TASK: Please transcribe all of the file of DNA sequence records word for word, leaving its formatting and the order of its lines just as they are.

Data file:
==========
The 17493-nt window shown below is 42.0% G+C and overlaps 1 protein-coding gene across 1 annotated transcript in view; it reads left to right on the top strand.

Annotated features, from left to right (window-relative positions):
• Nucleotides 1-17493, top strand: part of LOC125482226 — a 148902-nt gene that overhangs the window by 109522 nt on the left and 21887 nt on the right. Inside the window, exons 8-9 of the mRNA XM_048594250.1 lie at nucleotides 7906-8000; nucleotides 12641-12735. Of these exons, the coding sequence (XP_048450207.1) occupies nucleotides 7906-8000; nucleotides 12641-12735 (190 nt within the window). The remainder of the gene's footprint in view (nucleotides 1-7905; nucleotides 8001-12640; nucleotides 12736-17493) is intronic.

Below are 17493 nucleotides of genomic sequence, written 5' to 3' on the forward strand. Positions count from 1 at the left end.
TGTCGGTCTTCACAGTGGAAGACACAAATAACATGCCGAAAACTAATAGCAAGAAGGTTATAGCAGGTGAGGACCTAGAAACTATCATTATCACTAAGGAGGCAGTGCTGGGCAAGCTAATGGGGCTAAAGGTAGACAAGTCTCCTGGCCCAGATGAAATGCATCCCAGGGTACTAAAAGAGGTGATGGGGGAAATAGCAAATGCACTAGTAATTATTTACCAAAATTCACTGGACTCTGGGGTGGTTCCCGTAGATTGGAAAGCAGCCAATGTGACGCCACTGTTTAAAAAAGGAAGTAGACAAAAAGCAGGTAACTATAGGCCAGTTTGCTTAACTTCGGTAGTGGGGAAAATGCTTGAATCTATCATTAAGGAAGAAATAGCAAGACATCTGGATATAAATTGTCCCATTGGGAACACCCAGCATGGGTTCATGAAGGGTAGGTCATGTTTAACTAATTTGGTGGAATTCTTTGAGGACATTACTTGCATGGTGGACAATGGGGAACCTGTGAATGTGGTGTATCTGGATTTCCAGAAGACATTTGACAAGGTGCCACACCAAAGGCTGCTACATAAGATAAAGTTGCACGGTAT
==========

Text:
The 17493-nt window shown below is 42.0% G+C and overlaps 1 protein-coding gene across 1 annotated transcript in view; it reads left to right on the top strand.

Annotated features, from left to right (window-relative positions):
• Nucleotides 1-17493, top strand: part of LOC125482226 — a 148902-nt gene that overhangs the window by 109522 nt on the left and 21887 nt on the right. Inside the window, exons 8-9 of the mRNA XM_048594250.1 lie at nucleotides 7906-8000; nucleotides 12641-12735. Of these exons, the coding sequence (XP_048450207.1) occupies nucleotides 7906-8000; nucleotides 12641-12735 (190 nt within the window). The remainder of the gene's footprint in view (nucleotides 1-7905; nucleotides 8001-12640; nucleotides 12736-17493) is intronic.

Below are 17493 nucleotides of genomic sequence, written 5' to 3' on the forward strand. Positions count from 1 at the left end.
TGTCGGTCTTCACAGTGGAAGACACAAATAACATGCCGAAAACTAATAGCAAGAAGGTTATAGCAGGTGAGGACCTAGAAACTATCATTATCACTAAGGAGGCAGTGCTGGGCAAGCTAATGGGGCTAAAGGTAGACAAGTCTCCTGGCCCAGATGAAATGCATCCCAGGGTACTAAAAGAGGTGATGGGGGAAATAGCAAATGCACTAGTAATTATTTACCAAAATTCACTGGACTCTGGGGTGGTTCCCGTAGATTGGAAAGCAGCCAATGTGACGCCACTGTTTAAAAAAGGAAGTAGACAAAAAGCAGGTAACTATAGGCCAGTTTGCTTAACTTCGGTAGTGGGGAAAATGCTTGAATCTATCATTAAGGAAGAAATAGCAAGACATCTGGATATAAATTGTCCCATTGGGAACACCCAGCATGGGTTCATGAAGGGTAGGTCATGTTTAACTAATTTGGTGGAATTCTTTGAGGACATTACTTGCATGGTGGACAATGGGGAACCTGTGAATGTGGTGTATCTGGATTTCCAGAAGACATTTGACAAGGTGCCACACCAAAGGCTGCTACATAAGATAAAGTTGCACGGTAT